Results for 'Joshua D. Grill'

1000+ found
Order:
  1.  18
    Deciding with Others: Interdependent Decision‐Making.Emily A. Largent, Justin Clapp, Jennifer S. Blumenthal-Barby, Christine Grady, Amy L. McGuire, Jason Karlawish, Joshua D. Grill, Shana D. Stites & Andrew Peterson - 2022 - Hastings Center Report 52 (6):23-32.
    Over the course of human life, health care decision‐making is often interdependent. In this article, we use “interdependence” to refer to patients’ engagement of nonclinicians—for example, family members or trusted friends—to reach health care decisions. Interdependence, we suggest, is common for patients in all stages of life, from early childhood to late adulthood. This view contrasts with the common bioethical assumption that medical decisions are either wholly independent or dependent and that independence or dependence is tightly coupled with a person's (...)
    Direct download (2 more)  
     
    Export citation  
     
    Bookmark   1 citation  
  2.  47
    Proceedings of the Seventh Annual Deep Brain Stimulation Think Tank: Advances in Neurophysiology, Adaptive DBS, Virtual Reality, Neuroethics and Technology.Adolfo Ramirez-Zamora, James Giordano, Aysegul Gunduz, Jose Alcantara, Jackson N. Cagle, Stephanie Cernera, Parker Difuntorum, Robert S. Eisinger, Julieth Gomez, Sarah Long, Brandon Parks, Joshua K. Wong, Shannon Chiu, Bhavana Patel, Warren M. Grill, Harrison C. Walker, Simon J. Little, Ro’ee Gilron, Gerd Tinkhauser, Wesley Thevathasan, Nicholas C. Sinclair, Andres M. Lozano, Thomas Foltynie, Alfonso Fasano, Sameer A. Sheth, Katherine Scangos, Terence D. Sanger, Jonathan Miller, Audrey C. Brumback, Priya Rajasethupathy, Cameron McIntyre, Leslie Schlachter, Nanthia Suthana, Cynthia Kubu, Lauren R. Sankary, Karen Herrera-Ferrá, Steven Goetz, Binith Cheeran, G. Karl Steinke, Christopher Hess, Leonardo Almeida, Wissam Deeb, Kelly D. Foote & Okun Michael S. - 2020 - Frontiers in Human Neuroscience 14.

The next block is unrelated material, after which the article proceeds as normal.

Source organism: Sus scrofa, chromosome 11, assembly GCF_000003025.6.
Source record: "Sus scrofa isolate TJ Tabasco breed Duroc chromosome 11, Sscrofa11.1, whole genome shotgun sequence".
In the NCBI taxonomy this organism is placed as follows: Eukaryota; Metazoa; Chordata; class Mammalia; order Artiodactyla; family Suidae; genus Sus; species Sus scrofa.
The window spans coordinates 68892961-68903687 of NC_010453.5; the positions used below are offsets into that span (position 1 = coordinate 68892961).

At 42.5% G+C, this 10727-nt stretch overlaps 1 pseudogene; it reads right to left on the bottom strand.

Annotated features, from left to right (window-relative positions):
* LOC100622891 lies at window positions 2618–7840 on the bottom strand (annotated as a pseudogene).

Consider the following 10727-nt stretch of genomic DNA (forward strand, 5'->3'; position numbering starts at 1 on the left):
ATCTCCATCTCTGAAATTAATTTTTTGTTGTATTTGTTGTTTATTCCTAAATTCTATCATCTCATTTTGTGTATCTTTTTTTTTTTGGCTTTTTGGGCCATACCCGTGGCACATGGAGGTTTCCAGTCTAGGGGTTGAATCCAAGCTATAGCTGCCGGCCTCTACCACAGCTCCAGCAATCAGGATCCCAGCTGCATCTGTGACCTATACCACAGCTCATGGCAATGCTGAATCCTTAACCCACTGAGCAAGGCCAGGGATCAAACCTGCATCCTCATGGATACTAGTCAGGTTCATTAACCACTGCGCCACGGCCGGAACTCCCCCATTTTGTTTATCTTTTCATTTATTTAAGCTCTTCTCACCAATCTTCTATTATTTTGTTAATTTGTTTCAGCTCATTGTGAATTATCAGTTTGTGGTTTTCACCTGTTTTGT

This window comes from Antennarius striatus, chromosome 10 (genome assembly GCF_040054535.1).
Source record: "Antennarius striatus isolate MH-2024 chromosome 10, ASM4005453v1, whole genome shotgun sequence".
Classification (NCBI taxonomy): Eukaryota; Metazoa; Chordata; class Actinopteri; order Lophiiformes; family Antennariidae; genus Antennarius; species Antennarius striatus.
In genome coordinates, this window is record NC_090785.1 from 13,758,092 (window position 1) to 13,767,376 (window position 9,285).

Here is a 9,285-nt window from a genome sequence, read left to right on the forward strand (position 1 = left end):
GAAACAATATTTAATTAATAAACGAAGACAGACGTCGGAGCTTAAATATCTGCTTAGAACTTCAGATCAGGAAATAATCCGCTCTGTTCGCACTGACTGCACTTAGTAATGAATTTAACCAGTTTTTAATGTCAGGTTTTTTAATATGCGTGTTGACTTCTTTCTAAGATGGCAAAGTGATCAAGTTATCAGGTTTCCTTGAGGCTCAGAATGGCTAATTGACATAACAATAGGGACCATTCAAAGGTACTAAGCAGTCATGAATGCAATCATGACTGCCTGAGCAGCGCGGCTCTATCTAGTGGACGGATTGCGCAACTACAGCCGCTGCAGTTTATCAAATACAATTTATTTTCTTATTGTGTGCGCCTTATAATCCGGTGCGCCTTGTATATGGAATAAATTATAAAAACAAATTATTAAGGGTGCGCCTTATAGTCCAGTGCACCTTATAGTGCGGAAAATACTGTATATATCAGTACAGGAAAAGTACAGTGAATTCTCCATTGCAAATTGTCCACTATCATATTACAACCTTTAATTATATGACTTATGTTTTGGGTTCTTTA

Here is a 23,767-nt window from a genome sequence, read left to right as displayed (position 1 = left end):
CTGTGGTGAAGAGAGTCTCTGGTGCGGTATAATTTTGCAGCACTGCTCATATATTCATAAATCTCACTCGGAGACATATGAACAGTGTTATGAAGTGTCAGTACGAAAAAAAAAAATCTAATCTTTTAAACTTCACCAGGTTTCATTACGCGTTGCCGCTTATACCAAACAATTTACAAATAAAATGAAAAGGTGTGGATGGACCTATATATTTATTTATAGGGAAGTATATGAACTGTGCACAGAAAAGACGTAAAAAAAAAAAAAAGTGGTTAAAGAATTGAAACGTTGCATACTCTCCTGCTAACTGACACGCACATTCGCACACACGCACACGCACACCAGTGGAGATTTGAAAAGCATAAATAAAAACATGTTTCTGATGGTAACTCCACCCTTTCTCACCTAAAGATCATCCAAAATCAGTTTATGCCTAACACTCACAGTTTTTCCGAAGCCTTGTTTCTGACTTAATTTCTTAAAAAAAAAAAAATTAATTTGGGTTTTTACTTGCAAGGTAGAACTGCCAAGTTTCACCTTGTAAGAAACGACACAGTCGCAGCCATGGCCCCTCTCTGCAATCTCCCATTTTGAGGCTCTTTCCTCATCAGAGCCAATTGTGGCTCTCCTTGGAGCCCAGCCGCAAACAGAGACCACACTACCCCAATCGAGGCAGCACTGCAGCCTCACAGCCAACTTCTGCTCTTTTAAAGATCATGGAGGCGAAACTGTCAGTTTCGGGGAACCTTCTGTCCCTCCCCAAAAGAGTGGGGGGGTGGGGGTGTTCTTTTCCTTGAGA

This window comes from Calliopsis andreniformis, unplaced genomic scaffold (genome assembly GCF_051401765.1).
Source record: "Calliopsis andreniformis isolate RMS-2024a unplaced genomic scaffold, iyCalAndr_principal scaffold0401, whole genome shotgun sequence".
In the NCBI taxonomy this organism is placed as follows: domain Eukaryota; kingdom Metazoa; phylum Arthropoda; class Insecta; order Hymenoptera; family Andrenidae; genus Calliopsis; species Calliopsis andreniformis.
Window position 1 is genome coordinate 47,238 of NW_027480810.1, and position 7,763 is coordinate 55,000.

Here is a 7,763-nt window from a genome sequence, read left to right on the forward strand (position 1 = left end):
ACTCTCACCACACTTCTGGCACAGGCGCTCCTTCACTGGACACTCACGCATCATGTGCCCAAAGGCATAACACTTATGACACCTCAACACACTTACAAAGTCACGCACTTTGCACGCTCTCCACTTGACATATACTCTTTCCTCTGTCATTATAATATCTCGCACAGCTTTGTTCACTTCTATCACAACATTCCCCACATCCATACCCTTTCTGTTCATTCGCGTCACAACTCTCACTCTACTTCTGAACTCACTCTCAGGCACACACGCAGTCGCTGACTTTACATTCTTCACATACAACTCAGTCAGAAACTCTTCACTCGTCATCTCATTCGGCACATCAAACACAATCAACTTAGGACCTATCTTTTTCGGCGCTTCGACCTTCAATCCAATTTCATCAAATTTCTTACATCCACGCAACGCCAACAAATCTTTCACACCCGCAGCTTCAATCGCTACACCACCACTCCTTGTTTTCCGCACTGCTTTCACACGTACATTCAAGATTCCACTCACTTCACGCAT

3.  22
    Beyond Point-and-Shoot Morality: Why Cognitive Science Matters for Ethics.Joshua D. Greene - 2015 - The Law and Ethics of Human Rights 9 (2):141-172.
    Direct download  
     
    Export citation  
     
    Bookmark   21 citations  
  4. Finding faults: How moral dilemmas illuminate cognitive structure.Joshua D. Greene - unknown
    In philosophy, a debate can live forever. Nowhere is this more evident than in ethics, a field that is fueled by apparently intractable dilemmas. To promote the wellbeing of many, may we sacrifice the rights of a few? If our actions are predetermined, can we be held responsible for them? Should people be judged on their intentions alone, or also by the consequences of their behavior? Is failing to prevent someone’s death as blameworthy as actively causing it? For generations, questions (...)
     
    Export citation  
     
    Bookmark   25 citations  
  5.  41
    Beyond Point-and-Shoot Morality: Why Cognitive Science Matters for Ethics.Joshua D. Greene - 2015 - Law and Ethics of Human Rights 9 (2):141-172.
    Journal Name: The Law & Ethics of Human Rights Issue: Ahead of print.
    Direct download  
     
    Export citation  
     
    Bookmark   16 citations  
  6.  37
    An appraisal theory of empathy and other vicarious emotional experiences.Joshua D. Wondra & Phoebe C. Ellsworth - 2015 - Psychological Review 122 (3):411-428.
  7. Beyond Point-and-Shoot Morality: Why Cognitive (Neuro)Science Matters for Ethics.Joshua D. Greene - 2014 - Ethics 124 (4):695-726.